Breast implants are being recalled after the FDA finds cancer link | Rickey J. White, Jr. | RJW™
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Breast implants are being recalled after the FDA finds cancer link

Breast implants are being recalled after the FDA finds cancer link

Allergan has finally issued a worldwide recall of the breast implants it has been putting into human bodies for years after they were linked to a rare form of cancer.

The move comes after France and Canada banned textured breast implants, including Allergan’s Biocell version, back in April after a review found links to a type of cancer known as breast-implant associated anaplastic large cell lymphoma (BIA-ALCL). Australia followed suit earlier this month after its own review, and at least 35 other countries have banned the breast implants.

While the U.S. Food and Drug Administration had ruled earlier this year that the implants could stay on the market, the agency appears to have succumbed to pressure and asked Allergan to remove them from the U.S. market. Allergan will just have to rely on sales of Botox to make up the difference to its bottom line.

The textured breast implants, which have a rough surface to prevent slippage and minimize scar tissue, are reportedly more common in Europe. While they account for just 5% of the breast implants in the U.S., an analysis from the FDA found that the risk of lymphoma was approximately six times greater with Allergan’s model than for other manufacturers’ textured implants.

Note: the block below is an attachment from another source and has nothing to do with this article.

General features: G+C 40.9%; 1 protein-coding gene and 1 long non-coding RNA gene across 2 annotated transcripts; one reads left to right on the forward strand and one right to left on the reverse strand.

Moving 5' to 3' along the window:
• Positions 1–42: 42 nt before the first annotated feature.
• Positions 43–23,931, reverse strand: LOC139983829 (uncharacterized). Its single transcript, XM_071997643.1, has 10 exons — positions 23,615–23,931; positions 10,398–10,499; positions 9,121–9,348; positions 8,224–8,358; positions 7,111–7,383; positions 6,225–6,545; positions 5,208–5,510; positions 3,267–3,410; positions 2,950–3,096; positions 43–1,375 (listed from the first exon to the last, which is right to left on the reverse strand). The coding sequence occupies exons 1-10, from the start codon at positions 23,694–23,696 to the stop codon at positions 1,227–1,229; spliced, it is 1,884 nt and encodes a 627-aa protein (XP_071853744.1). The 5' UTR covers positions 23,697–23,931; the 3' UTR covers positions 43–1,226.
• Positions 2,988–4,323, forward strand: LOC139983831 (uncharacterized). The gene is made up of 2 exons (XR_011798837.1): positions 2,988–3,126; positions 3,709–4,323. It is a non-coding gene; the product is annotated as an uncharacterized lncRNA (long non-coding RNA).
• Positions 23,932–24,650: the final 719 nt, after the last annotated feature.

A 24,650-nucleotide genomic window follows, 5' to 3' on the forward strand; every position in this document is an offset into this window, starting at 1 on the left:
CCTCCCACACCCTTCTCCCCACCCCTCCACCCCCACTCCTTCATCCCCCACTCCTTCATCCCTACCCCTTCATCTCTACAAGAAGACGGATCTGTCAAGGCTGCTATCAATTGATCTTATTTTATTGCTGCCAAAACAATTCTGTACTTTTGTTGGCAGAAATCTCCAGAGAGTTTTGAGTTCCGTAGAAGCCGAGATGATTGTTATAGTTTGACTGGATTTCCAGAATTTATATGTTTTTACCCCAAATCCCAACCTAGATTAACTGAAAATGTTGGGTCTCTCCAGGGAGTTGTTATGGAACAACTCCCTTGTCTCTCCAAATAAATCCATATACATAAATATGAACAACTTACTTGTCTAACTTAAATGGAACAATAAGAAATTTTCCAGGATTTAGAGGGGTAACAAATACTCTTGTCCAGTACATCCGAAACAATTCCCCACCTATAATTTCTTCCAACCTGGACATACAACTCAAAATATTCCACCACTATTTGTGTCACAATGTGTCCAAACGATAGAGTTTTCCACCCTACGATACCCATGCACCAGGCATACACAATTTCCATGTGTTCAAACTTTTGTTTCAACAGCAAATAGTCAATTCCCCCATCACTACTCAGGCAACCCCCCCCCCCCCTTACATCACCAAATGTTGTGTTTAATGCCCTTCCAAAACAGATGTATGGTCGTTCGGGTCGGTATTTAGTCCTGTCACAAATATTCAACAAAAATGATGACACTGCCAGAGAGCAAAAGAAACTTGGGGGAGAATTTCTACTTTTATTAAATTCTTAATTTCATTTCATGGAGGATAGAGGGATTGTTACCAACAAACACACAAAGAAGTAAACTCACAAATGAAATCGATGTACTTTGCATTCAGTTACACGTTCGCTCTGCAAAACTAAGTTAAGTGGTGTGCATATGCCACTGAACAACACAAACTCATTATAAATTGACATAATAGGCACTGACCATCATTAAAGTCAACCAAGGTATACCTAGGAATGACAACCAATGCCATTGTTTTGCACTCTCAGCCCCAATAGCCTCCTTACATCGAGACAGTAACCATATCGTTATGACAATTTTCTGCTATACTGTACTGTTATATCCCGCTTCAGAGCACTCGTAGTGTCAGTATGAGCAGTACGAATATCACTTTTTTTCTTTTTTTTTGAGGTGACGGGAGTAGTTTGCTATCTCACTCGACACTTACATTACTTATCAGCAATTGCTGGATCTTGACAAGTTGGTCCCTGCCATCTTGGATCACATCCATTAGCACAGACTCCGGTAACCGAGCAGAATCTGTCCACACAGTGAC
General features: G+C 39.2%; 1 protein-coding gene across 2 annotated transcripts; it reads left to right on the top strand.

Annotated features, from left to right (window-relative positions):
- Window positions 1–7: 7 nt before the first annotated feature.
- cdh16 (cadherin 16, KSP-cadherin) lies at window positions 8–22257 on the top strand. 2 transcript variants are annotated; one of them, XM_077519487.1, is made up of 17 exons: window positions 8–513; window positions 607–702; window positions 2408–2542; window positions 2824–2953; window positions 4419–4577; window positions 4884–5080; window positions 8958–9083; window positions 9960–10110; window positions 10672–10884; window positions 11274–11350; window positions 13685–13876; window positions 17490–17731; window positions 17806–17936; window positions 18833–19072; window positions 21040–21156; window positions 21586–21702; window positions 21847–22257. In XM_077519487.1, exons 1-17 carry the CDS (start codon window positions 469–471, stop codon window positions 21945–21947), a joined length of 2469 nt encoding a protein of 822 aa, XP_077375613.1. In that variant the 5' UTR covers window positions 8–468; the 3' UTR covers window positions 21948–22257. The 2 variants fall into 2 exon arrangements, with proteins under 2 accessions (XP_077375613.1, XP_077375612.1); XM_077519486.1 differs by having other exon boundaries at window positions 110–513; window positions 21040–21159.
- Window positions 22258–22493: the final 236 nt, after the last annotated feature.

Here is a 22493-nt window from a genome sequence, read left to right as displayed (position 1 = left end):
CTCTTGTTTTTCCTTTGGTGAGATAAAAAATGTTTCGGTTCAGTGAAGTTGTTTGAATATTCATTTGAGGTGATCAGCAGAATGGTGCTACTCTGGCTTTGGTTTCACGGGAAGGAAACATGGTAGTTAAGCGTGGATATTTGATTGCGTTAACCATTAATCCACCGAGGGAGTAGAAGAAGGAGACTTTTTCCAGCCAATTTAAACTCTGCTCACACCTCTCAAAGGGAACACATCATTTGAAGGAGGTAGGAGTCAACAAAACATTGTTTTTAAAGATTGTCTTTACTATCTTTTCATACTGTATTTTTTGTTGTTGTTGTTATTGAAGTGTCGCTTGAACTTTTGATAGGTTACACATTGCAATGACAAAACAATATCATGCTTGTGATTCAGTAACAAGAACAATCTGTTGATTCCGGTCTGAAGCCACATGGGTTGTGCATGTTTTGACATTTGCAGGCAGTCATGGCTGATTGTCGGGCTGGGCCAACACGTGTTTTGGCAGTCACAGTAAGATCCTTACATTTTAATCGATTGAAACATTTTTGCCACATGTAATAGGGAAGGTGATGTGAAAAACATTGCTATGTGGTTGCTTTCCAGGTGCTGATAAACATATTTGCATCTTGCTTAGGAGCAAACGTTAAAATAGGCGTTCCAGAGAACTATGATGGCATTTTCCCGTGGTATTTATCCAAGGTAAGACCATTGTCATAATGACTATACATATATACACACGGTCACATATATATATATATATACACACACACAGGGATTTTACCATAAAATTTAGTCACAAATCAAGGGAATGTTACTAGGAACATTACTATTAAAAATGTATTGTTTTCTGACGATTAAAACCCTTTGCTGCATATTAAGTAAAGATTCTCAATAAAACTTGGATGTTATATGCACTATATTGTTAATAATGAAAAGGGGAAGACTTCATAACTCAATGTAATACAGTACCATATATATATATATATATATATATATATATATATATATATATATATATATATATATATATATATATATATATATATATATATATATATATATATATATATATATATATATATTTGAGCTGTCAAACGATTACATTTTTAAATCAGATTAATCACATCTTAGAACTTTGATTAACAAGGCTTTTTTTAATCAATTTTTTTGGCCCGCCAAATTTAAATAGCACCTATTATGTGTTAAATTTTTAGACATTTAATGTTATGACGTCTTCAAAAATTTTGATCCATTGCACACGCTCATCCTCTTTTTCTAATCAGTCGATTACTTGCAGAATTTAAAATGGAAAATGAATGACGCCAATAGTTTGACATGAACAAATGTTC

“Although the overall incidence of BIA-ALCL appears to be relatively low, once the evidence indicated that a specific manufacturer’s product appeared to be directly linked to significant patient harm, including death, the FDA took action,” FDA commissioner Amy Abernethy said in a statement announcing the recall.

The FDA also updated the number of cases of BIA-ALCL to 573 total worldwide, 481 of which are attributed to Allergan implants. Thirty-three women have died.

Currently, the FDA is not recommending that women with the implants have them removed, unless they are experiencing problems.

Source: Fast Company

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